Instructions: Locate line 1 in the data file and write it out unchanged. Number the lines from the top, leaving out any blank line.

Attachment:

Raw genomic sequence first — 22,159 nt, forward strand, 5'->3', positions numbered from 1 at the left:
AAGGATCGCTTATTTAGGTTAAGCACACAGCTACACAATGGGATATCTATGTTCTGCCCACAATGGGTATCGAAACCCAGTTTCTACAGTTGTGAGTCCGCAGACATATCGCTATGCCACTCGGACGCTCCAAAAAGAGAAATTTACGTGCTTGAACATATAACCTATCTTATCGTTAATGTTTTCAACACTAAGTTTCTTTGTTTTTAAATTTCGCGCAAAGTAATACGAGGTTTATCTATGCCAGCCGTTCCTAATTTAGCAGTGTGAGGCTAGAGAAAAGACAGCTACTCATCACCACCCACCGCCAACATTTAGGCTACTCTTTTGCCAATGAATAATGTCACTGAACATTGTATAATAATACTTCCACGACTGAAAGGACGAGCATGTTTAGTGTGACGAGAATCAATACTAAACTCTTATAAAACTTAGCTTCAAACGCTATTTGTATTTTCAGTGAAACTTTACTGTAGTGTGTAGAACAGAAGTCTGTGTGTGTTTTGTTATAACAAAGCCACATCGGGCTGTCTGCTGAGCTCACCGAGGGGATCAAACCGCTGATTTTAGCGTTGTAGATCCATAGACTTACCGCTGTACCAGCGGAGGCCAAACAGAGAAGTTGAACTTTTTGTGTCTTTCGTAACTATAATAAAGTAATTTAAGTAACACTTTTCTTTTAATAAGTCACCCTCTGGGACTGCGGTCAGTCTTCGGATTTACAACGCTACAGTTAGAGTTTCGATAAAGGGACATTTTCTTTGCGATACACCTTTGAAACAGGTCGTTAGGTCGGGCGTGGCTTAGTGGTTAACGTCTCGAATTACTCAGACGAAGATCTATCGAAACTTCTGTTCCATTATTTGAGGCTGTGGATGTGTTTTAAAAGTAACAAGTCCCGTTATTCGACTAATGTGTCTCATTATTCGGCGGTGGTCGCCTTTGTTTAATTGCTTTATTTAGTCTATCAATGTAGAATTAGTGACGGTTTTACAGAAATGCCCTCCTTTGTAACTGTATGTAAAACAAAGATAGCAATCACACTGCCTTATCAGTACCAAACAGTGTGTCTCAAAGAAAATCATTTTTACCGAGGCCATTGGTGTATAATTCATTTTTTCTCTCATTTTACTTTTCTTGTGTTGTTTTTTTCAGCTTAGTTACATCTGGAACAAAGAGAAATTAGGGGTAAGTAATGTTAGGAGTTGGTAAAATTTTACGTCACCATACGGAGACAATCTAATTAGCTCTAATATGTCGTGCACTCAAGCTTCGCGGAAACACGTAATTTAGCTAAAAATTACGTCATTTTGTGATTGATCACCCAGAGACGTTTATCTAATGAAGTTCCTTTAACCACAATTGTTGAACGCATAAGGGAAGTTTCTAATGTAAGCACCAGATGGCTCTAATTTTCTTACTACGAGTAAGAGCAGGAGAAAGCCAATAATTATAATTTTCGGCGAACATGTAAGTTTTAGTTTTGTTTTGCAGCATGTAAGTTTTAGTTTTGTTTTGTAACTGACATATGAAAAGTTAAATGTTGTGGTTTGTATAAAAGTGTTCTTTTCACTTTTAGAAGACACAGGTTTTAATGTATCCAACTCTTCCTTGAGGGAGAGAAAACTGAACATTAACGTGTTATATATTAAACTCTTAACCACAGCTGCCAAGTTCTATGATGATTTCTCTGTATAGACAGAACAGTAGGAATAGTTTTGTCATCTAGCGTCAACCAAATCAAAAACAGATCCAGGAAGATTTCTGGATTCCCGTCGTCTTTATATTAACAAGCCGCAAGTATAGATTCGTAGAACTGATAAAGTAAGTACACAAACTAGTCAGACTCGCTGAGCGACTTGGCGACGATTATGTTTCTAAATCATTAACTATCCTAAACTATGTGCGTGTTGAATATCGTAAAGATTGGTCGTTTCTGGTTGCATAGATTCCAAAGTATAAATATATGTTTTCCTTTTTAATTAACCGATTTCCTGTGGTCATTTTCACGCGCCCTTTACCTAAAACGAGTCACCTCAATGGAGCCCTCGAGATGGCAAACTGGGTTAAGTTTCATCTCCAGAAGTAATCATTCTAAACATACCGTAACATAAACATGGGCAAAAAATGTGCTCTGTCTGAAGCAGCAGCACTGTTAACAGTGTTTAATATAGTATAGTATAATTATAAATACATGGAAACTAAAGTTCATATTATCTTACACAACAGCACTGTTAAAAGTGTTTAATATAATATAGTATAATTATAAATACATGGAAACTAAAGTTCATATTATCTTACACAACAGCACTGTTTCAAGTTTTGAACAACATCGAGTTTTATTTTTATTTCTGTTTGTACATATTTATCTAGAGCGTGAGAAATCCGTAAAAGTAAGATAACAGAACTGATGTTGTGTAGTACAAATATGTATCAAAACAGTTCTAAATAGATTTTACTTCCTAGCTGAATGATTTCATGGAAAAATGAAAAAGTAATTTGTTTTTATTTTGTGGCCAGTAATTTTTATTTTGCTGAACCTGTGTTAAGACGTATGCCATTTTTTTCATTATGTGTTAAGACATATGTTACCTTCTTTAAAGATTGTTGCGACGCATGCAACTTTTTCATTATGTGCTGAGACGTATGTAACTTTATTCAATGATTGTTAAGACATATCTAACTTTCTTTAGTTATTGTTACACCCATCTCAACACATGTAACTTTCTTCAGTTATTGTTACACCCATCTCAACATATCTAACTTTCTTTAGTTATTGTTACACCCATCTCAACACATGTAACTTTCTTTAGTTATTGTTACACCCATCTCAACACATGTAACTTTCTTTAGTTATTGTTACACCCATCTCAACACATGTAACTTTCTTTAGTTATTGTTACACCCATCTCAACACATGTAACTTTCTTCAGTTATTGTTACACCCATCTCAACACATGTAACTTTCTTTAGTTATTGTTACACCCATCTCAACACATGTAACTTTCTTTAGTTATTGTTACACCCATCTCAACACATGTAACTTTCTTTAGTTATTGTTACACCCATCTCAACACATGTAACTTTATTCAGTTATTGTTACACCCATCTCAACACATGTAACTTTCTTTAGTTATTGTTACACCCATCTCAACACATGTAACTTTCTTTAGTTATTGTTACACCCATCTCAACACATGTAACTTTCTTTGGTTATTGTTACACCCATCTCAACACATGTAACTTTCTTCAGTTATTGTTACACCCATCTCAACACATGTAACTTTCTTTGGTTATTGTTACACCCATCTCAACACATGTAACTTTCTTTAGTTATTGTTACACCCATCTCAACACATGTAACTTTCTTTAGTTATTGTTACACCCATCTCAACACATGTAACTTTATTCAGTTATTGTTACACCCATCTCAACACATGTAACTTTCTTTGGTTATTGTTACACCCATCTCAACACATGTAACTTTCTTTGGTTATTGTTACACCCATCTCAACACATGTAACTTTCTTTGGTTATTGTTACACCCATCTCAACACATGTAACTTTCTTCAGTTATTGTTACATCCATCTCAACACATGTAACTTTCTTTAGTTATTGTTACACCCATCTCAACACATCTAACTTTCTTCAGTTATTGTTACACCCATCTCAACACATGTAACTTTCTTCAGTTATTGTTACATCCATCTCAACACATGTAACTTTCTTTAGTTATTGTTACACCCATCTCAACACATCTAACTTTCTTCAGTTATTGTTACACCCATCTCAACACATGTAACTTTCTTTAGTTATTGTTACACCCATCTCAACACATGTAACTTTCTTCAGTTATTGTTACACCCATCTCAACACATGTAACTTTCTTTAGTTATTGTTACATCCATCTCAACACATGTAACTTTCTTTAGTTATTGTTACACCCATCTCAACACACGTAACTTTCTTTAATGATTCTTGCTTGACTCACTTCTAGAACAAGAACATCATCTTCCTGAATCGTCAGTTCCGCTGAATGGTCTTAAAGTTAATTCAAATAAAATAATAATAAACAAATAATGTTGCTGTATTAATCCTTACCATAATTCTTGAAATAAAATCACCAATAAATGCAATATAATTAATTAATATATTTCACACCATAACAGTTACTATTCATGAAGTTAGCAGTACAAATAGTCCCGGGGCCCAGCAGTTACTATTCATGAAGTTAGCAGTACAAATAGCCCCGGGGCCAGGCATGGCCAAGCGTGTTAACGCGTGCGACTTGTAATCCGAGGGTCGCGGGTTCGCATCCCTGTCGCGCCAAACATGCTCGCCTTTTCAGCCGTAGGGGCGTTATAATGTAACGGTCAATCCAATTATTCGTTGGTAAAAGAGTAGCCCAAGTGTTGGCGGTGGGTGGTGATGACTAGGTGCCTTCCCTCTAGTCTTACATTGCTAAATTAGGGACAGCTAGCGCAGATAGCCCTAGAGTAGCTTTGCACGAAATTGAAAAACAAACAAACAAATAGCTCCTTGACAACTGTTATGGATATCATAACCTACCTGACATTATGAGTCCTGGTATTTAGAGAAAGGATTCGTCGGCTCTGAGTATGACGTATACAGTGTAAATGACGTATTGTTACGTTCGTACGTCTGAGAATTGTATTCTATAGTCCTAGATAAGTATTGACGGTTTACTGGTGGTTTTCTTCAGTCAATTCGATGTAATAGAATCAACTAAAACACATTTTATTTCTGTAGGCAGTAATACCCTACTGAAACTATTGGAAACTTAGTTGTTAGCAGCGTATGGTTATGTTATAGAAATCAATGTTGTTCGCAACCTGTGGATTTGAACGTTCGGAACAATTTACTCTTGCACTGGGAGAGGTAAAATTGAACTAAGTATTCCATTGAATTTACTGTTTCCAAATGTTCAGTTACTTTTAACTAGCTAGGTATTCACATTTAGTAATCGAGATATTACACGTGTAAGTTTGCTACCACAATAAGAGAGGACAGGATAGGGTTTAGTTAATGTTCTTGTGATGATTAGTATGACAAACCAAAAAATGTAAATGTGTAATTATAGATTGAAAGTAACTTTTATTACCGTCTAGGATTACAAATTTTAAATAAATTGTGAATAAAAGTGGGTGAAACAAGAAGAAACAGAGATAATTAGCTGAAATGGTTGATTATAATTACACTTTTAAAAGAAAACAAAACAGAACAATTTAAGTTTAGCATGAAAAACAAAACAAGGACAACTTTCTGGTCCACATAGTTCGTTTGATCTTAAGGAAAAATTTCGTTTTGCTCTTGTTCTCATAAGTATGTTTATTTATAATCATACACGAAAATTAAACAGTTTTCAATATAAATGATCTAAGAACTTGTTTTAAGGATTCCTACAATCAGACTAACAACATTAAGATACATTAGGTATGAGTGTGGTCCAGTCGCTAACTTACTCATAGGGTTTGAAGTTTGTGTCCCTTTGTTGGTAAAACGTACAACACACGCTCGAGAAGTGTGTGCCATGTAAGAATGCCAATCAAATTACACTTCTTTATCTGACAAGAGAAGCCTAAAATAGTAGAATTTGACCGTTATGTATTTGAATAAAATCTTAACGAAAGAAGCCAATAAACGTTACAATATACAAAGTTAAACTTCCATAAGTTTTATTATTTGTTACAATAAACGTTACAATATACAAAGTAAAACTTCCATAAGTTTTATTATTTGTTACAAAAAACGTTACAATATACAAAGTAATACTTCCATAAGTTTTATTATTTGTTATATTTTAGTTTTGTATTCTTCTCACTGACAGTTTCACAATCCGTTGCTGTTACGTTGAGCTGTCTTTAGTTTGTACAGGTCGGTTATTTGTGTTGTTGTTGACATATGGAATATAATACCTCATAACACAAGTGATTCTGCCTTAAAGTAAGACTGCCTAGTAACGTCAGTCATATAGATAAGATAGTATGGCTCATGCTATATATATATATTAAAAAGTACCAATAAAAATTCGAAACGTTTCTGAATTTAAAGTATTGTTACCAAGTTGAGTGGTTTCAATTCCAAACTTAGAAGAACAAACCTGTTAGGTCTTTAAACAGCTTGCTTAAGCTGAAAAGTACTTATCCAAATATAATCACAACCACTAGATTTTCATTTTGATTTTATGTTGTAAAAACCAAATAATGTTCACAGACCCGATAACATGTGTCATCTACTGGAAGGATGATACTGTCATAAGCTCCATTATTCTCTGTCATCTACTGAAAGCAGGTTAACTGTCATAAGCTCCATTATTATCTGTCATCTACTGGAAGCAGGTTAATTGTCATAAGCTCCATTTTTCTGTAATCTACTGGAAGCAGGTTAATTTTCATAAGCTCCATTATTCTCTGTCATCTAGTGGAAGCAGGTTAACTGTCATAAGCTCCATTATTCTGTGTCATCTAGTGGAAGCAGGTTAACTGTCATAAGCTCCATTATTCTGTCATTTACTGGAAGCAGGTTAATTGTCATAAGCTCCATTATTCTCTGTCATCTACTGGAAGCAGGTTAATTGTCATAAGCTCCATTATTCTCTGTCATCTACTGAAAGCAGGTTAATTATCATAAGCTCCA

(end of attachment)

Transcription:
Raw genomic sequence first — 22,159 nt, forward strand, 5'->3', positions numbered from 1 at the left: